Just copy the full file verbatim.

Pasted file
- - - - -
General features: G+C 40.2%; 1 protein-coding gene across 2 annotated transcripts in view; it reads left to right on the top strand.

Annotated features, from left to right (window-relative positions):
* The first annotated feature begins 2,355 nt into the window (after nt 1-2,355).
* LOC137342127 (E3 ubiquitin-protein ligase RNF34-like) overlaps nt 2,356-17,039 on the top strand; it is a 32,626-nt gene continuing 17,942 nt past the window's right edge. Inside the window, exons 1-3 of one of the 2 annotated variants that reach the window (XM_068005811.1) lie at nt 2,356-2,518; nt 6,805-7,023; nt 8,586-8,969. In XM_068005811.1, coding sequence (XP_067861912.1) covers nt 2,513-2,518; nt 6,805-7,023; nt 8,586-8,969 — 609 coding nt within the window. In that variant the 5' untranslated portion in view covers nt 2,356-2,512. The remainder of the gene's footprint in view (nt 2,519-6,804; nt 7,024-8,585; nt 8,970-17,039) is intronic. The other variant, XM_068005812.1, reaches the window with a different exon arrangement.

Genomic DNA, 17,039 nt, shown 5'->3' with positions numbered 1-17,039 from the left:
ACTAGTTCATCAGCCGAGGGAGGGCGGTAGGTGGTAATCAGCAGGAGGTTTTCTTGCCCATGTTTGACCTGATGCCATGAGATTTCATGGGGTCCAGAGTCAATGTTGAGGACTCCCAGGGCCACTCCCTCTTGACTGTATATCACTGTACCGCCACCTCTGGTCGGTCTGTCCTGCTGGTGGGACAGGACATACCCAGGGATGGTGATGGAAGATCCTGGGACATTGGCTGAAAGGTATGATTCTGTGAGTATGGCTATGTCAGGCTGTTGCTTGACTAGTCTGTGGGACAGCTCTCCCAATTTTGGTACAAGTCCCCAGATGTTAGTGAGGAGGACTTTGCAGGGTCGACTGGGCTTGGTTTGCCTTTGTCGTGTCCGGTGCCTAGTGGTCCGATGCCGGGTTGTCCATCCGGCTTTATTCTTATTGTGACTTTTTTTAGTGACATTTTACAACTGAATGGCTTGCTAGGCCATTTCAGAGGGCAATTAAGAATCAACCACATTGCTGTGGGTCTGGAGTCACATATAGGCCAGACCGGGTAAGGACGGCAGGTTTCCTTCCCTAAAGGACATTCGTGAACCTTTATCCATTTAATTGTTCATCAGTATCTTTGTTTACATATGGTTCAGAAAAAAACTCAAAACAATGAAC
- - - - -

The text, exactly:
General features: G+C 40.2%; 1 protein-coding gene across 2 annotated transcripts in view; it reads left to right on the top strand.

Annotated features, from left to right (window-relative positions):
* The first annotated feature begins 2,355 nt into the window (after nt 1-2,355).
* LOC137342127 (E3 ubiquitin-protein ligase RNF34-like) overlaps nt 2,356-17,039 on the top strand; it is a 32,626-nt gene continuing 17,942 nt past the window's right edge. Inside the window, exons 1-3 of one of the 2 annotated variants that reach the window (XM_068005811.1) lie at nt 2,356-2,518; nt 6,805-7,023; nt 8,586-8,969. In XM_068005811.1, coding sequence (XP_067861912.1) covers nt 2,513-2,518; nt 6,805-7,023; nt 8,586-8,969 — 609 coding nt within the window. In that variant the 5' untranslated portion in view covers nt 2,356-2,512. The remainder of the gene's footprint in view (nt 2,519-6,804; nt 7,024-8,585; nt 8,970-17,039) is intronic. The other variant, XM_068005812.1, reaches the window with a different exon arrangement.

Genomic DNA, 17,039 nt, shown 5'->3' with positions numbered 1-17,039 from the left:
ACTAGTTCATCAGCCGAGGGAGGGCGGTAGGTGGTAATCAGCAGGAGGTTTTCTTGCCCATGTTTGACCTGATGCCATGAGATTTCATGGGGTCCAGAGTCAATGTTGAGGACTCCCAGGGCCACTCCCTCTTGACTGTATATCACTGTACCGCCACCTCTGGTCGGTCTGTCCTGCTGGTGGGACAGGACATACCCAGGGATGGTGATGGAAGATCCTGGGACATTGGCTGAAAGGTATGATTCTGTGAGTATGGCTATGTCAGGCTGTTGCTTGACTAGTCTGTGGGACAGCTCTCCCAATTTTGGTACAAGTCCCCAGATGTTAGTGAGGAGGACTTTGCAGGGTCGACTGGGCTTGGTTTGCCTTTGTCGTGTCCGGTGCCTAGTGGTCCGATGCCGGGTTGTCCATCCGGCTTTATTCTTATTGTGACTTTTTTTAGTGACATTTTACAACTGAATGGCTTGCTAGGCCATTTCAGAGGGCAATTAAGAATCAACCACATTGCTGTGGGTCTGGAGTCACATATAGGCCAGACCGGGTAAGGACGGCAGGTTTCCTTCCCTAAAGGACATTCGTGAACCTTTATCCATTTAATTGTTCATCAGTATCTTTGTTTACATATGGTTCAGAAAAAAACTCAAAACAATGAAC